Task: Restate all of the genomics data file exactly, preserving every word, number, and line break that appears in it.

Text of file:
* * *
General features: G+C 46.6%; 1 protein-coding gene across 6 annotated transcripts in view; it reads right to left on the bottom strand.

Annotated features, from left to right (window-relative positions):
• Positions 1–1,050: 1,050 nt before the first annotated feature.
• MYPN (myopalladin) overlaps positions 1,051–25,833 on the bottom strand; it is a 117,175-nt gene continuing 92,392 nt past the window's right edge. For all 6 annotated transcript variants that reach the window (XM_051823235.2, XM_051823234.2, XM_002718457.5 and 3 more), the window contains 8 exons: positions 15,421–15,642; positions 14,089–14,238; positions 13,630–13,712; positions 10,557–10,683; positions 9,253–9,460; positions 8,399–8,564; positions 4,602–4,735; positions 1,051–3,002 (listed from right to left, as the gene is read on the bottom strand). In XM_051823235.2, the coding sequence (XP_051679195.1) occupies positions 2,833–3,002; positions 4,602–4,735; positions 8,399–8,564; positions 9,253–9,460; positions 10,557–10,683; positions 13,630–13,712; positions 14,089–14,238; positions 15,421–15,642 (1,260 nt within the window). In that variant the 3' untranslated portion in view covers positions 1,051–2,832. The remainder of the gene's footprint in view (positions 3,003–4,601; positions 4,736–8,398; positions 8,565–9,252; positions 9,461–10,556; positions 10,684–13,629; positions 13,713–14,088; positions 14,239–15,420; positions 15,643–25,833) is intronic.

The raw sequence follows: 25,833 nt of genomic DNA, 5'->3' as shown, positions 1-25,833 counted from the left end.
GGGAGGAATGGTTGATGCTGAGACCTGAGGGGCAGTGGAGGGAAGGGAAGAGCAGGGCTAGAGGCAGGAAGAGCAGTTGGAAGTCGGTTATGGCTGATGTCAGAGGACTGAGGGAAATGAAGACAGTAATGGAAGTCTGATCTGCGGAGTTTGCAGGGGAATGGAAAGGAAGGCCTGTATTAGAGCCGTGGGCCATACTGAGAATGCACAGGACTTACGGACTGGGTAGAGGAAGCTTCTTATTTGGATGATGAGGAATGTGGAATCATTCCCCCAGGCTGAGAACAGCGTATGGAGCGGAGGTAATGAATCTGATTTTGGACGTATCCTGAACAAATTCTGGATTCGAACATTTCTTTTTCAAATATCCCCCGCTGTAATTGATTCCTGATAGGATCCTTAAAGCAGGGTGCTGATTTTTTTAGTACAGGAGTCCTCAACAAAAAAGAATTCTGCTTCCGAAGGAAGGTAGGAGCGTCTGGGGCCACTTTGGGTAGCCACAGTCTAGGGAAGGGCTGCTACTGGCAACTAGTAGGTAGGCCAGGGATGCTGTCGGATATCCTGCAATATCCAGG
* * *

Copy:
General features: G+C 46.6%; 1 protein-coding gene across 6 annotated transcripts in view; it reads right to left on the bottom strand.

Annotated features, from left to right (window-relative positions):
• Positions 1–1,050: 1,050 nt before the first annotated feature.
• MYPN (myopalladin) overlaps positions 1,051–25,833 on the bottom strand; it is a 117,175-nt gene continuing 92,392 nt past the window's right edge. For all 6 annotated transcript variants that reach the window (XM_051823235.2, XM_051823234.2, XM_002718457.5 and 3 more), the window contains 8 exons: positions 15,421–15,642; positions 14,089–14,238; positions 13,630–13,712; positions 10,557–10,683; positions 9,253–9,460; positions 8,399–8,564; positions 4,602–4,735; positions 1,051–3,002 (listed from right to left, as the gene is read on the bottom strand). In XM_051823235.2, the coding sequence (XP_051679195.1) occupies positions 2,833–3,002; positions 4,602–4,735; positions 8,399–8,564; positions 9,253–9,460; positions 10,557–10,683; positions 13,630–13,712; positions 14,089–14,238; positions 15,421–15,642 (1,260 nt within the window). In that variant the 3' untranslated portion in view covers positions 1,051–2,832. The remainder of the gene's footprint in view (positions 3,003–4,601; positions 4,736–8,398; positions 8,565–9,252; positions 9,461–10,556; positions 10,684–13,629; positions 13,713–14,088; positions 14,239–15,420; positions 15,643–25,833) is intronic.

The raw sequence follows: 25,833 nt of genomic DNA, 5'->3' as shown, positions 1-25,833 counted from the left end.
GGGAGGAATGGTTGATGCTGAGACCTGAGGGGCAGTGGAGGGAAGGGAAGAGCAGGGCTAGAGGCAGGAAGAGCAGTTGGAAGTCGGTTATGGCTGATGTCAGAGGACTGAGGGAAATGAAGACAGTAATGGAAGTCTGATCTGCGGAGTTTGCAGGGGAATGGAAAGGAAGGCCTGTATTAGAGCCGTGGGCCATACTGAGAATGCACAGGACTTACGGACTGGGTAGAGGAAGCTTCTTATTTGGATGATGAGGAATGTGGAATCATTCCCCCAGGCTGAGAACAGCGTATGGAGCGGAGGTAATGAATCTGATTTTGGACGTATCCTGAACAAATTCTGGATTCGAACATTTCTTTTTCAAATATCCCCCGCTGTAATTGATTCCTGATAGGATCCTTAAAGCAGGGTGCTGATTTTTTTAGTACAGGAGTCCTCAACAAAAAAGAATTCTGCTTCCGAAGGAAGGTAGGAGCGTCTGGGGCCACTTTGGGTAGCCACAGTCTAGGGAAGGGCTGCTACTGGCAACTAGTAGGTAGGCCAGGGATGCTGTCGGATATCCTGCAATATCCAGG